Developing a Truckmaintenance Schedule
September 1, 2004
Developing a Truckmaintenance Schedule
Good vehicle maintenance practices are essential. Regularly scheduled preventive maintenance helps eliminate avoidable problems that adversely impact your vehicles’ reliability and uptime. What’s more, making a repair during this time is considerably less time consuming, aggravating and costly than having an on-the-road breakdown and service.
Besides the costs and downtime, breakdowns and unscheduled downtime make for unhappy drivers. And delayed deliveries cause problems for customers, which breeds discontent.
A key to heading off potential vehicle difficulties before they disrupt your operation is to create a preventive maintenance (PM) program with a systematic schedule of detailed inspections and maintenance intervals. Such a program needs to be designed to catch the little things that bring vehicles into the shop, and to get maximum reliability and uptime.
To accomplish this, you must first know what is causing your fleet’s on-the-road breakdowns and unscheduled downtime. If you don’t already do so, track these problems.
Next, create a comprehensive inspection checklist/report. This, say truck maintenance experts, is the foundation to an effective PM program. They recommend this checklist/report be in-depth, covering everything from bumper to bumper. The object here is to uncover and correct even small problems before they reach the point of failure.
The most successful PM programs include not only such preventive actions, but predictive measures as well. Predictive measures involve making repairs at some predetermined time and mileage interval to ensure that failures do not happen. Be advised, these intervals must be continually adjusted according to changes in your equipment and operation.
Two other very important elements of effective maintenance programs are drivers and service technicians. Drivers who are well-trained and very familiar with the equipment they operate can find problems with their trucks and report them to the maintenance department. Likewise, service technicians need to be skilled, properly trained and kept up-to-date on the equipment they will be working on. Make sure they receive any and all service and information bulletins from the truck, equipment and components manufacturers.
There also needs to be a detailed driver’s vehicle inspection report for daily truck pre-trip inspections, along with a system in place to respond to any defects, problems or deficiencies likely to affect the safe operation of a vehicle or which might result in its mechanical breakdown.
As an aside, well-documented preventive maintenance and repair can add to the price of a truck when it comes time to sell or trade in.
As was noted in last month’s column, preventive maintenance actually begins when you spec out new equipment. Greater durability and reliability can be had with longer-life components and components that require low or no maintenance. Investigate whether synthetic lubricants — which can extend servicing intervals — would work in your operation. Additional benefits of such components are reduced life-cycle costs and increased vehicle uptime.
Consider using on-board electronics and diagnostics to help you develop better PM practices. Computers on engines and other truck components can provide valuable operational information. Dash displays that give fault-code messages can also help by alerting drivers to a developing problem.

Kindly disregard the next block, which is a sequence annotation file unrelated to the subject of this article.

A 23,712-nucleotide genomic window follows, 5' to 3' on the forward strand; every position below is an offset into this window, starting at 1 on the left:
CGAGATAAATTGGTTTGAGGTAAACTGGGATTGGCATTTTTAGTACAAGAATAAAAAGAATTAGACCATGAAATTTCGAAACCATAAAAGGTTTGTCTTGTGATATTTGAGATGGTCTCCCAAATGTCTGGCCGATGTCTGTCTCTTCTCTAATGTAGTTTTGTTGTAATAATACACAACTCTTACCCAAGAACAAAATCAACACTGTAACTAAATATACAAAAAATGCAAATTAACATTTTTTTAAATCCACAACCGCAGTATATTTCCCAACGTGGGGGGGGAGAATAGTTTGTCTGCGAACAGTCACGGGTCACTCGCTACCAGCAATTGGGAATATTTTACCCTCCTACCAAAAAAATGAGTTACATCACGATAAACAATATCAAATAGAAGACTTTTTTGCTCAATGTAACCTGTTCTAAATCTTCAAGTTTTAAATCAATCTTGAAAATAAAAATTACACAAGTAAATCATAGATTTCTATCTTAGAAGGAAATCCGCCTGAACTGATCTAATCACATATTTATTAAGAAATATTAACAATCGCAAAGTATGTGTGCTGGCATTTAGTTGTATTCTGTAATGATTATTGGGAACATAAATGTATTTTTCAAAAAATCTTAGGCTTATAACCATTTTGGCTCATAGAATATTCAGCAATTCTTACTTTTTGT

When it comes time to acquire new equipment, always check with vehicle and component manufacturers to learn about the latest advances and new products. Vehicle technology and electronics are constantly evolving.
The overall goal of a preventive maintenance program, truck maintenance experts advise, is to have a vehicle go from one PM service to the next without a breakdown or a driver write-up that brings it into the shop.
Once a solid PM program is established and in place, do not become complacent. Maintenance practices and products are constantly changing. Consequently, your program needs to be reviewed periodically to see if improvements can be made, as well as to ensure that current procedures are being followed. BI
The No. 1 cause of road service and unscheduled downtime for most fleets is tire-related problems, say truck maintenance experts. These include flat tires from objects in the road and tire sidewall, wheel and value-stem damage from drivers hitting and scrubbing curbs, barriers and so forth.
Most often, though, tire failures occur because of improper inflation. An under-inflated tire has the same effect as overloading a tire. Heat builds up in the tire’s casing, which leads to increased sidewall flexing, weakening it, and ultimately leading to a failure.
Proper inflation pressure is difficult to maintain because tires naturally lose air, according to the Tire Retread Information Bureau (TRIB). It recommends that truck tire air pressure be checked on a regular basis, preferably once a week, using a quality calibrated air gauge and while the tires are cold.
“A hammer or ‘tire billy’ is not an accurate measure of pressure,” TRIB points out. “Trying to determine if your tires need air by thumping them is the same as trying to determine if your engine needs oil by thumping the hood of your truck.”
Proper tire maintenance is essential to maximizing the miles out of tires and the number of retreads on each casing, and to reducing road calls and downtime due to tire-related problems.